Cullen Roche: – Who’s controlling bond yields? The fed or bond traders? – Bond traders like to think they have the upper hand when it comes to the bond market. But the reality is it’s the Fed that controls the interest rate and therefore has ultimate control of the market 99% of the time. But what about that 1% of the time when the Fed loses control, what happens then?
Index Universe: TLT shorts jump 17% - Short-sellers turned up the heat on long-dated U.S. Treasurys last month, when prices of equities themselves pulled back amid concern about the eurozone debt crisis and economic data that was looking weaker than it had earlier in the year.
Sober Look: – High yield debt issuance hits all time record. – High yield bond issuance hit an all-time record in 2012, with $306 billion worth of new HY bonds coming to market by the end of October. In fact September was an all-time record month for new issue – on the back of the Fed’s latest action.
The Economist: – What are the 2 biggest risks of investing in the corporate bond market? – These are good times for the corporate treasurers of large firms. They can raise money in the bond markets at the lowest cost in living memory. But with yields becoming ever tighter and more and more money being ploughed into corporate bonds, some commentators are warning that the market is becoming overheated and heading for a fall. So what are the two biggest risks of investing in the corporate bond market right now?
InvestorPlace: – The fiscal cliff: What’s in store for muni bonds? – With the fiscal cliff looming, congressional leaders and President Obama are (hopefully) wrestling with any and all proposals aimed at finding an acceptable end to the budget crisis. Question is what does that mean for muni bonds?
Bloomberg: – PIMCO confident of US avoiding fiscal cliff. – Bloomberg’s Josh Lipton reports that PIMCO has offered a vote of confidence that the United States will escape the fiscal cliff. He speaks on Bloomberg Television’s “In The Loop.”
Money Observer: – A view from the bond market. – The US election is over, and the outcome means no major change of fiscal policy. So what does that mean for the bond market, especially since the fiscal cliff is approaching and fast?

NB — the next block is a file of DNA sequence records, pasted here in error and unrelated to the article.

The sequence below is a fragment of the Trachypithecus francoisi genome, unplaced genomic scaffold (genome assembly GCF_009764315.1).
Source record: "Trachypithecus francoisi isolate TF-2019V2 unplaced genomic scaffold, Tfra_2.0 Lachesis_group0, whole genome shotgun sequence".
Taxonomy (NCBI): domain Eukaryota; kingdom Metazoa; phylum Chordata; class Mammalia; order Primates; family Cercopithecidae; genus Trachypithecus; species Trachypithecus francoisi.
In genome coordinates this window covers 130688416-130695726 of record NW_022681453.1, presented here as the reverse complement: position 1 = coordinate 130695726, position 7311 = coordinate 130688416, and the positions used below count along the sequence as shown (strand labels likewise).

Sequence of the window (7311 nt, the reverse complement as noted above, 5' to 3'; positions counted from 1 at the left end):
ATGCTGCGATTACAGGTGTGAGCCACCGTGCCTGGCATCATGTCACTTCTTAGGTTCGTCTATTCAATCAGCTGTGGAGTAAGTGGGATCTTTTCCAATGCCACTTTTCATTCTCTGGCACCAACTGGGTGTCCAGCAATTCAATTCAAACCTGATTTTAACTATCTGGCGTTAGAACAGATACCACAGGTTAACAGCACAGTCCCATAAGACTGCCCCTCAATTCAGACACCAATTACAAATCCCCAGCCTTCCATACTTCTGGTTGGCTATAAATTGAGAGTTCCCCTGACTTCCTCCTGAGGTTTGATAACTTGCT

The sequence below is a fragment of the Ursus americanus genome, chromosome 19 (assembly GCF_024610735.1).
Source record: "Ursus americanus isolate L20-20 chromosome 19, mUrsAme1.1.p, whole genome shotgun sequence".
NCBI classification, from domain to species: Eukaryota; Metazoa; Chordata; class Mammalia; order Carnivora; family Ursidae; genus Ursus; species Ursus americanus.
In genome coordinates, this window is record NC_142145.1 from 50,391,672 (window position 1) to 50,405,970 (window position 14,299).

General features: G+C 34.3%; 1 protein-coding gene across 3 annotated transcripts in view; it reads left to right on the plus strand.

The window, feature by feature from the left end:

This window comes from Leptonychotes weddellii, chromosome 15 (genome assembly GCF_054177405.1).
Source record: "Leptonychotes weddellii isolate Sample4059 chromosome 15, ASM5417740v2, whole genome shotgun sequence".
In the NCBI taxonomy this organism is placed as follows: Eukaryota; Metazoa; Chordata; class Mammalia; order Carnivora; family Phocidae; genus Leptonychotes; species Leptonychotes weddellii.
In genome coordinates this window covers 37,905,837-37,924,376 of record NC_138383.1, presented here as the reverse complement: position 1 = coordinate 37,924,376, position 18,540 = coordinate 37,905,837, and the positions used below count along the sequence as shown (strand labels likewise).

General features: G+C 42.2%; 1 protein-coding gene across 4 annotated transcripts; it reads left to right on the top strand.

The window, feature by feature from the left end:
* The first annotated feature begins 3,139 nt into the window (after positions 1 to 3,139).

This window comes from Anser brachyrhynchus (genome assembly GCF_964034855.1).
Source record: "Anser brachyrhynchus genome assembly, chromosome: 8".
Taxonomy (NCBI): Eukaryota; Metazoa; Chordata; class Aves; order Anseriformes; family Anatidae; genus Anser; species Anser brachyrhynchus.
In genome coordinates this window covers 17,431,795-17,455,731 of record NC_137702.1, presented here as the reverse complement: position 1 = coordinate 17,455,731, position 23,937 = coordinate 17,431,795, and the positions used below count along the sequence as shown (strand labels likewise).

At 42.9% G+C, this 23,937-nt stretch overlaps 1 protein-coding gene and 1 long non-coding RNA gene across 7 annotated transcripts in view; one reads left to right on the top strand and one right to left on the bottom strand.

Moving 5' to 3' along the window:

MarketWatch: US yields undergoing “Japanization” - Bond investors in Asia have changed their tune lately, and come around to the idea that U.S. Treasury rates may stay very low for much longer than previously expected, analysts at Nomura Securities said Monday after visiting clients in Thailand, Japan, Singapore and South Korea.
Barron’s: Short term junk bonds seen as good way to play fiscal cliff - They usually are less volatile, because investors have to wait only a year or two before getting their money back. Such bonds can yield from 3% to 5%, or two to three times the 10-year Treasury.
Barron’s: The Hotchkiss and Wiley High Yield fund is worth a look – Its managed by 2 former PIMCO High Yield managers and beaten 97% of its competitors in the past three years, and 85% in the past year.
Motley Fool: – Big deals going down in bond town. – Last week was a busy one for US dollar-denominated corporate-bond issues. Companies floated more than $36 billion of new borrowing, with just one issuer accounting for more than a third of the total. Borrowers based outside the U.S. were responsible for nearly $11 billion. Here’s a rundown on a few of the deals.
Learn Bonds: – How to use P2P lending to fund your retirement. – With yields at record lows, investors and particularly retirees are desperately searching for higher returns. This has led to massive increases into corporate and junk bonds, but there is another way, P2P lending. Peter Renton talks about how you can make handsome returns from P2P lending without taking on too much risk.
ETF Trends: – PIMCO’s total return ETF (BOND) is blowing away the competition. – On Friday, PIMCO’s total return ETF (BOND) closed at an all time high since its March inception, and actually traded north of $110 briefly during the session. BOND does not have a full year’s worth of performance yet under its belt, but in the trailing 6 month period, the fund has rallied 5.05% versus other popular competing “Total Bond Market” Index based ETFs which are up around 1.2% during that same time.
ETF Daily News: – Treasury bond bull market rolls on under most radar screens. – This is the quietest massive bull market in history. Yet, all the media attention goes to stocks, which have gone nowhere for a year and a half, for five years, and for over a dozen years. My sense is that this downtrend in rates and upturn in bond prices is supporting the prices of stocks, commodities and other “risk assets”. Meaning, the huge rise in bond prices has “allowed” overpriced stocks to hold their prices rather than drop.
ETF Trends: – An emerging market bond ETF with a 6.5% yield. – Emerging market junk bond ETFs offer robust yields and added diversification qualities. Here’s a look at an ETF with a diversified allocation strategy that leans toward the higher end of the non-investment grade emerging market bond universe.
Bloomberg: – California rallies as tax win signals debt upgrade. – California debt is rallying the most in three months as Governor Jerry Brown’s tax-vote victory leads investors to bet the state will get its first credit-rating upgrade since 2006.
Gross: US fiscal cliff deeper than advertised. Its a Grand Canyon. Washington will defer entitlement cuts & raise revenues only marginally.
— PIMCO (@PIMCO) November 11, 2012
— MuniCredit (@MuniCredit) November 12, 2012
I’m so bored already with fiscal cliff stuff… and really how much will President Obama be involved? He usually shies away from fights.
— Cate Long (@cate_long) November 12, 2012
No bond trading today.Stocks will be more ridiculous than usual
— zerohedge (@zerohedge) November 12, 2012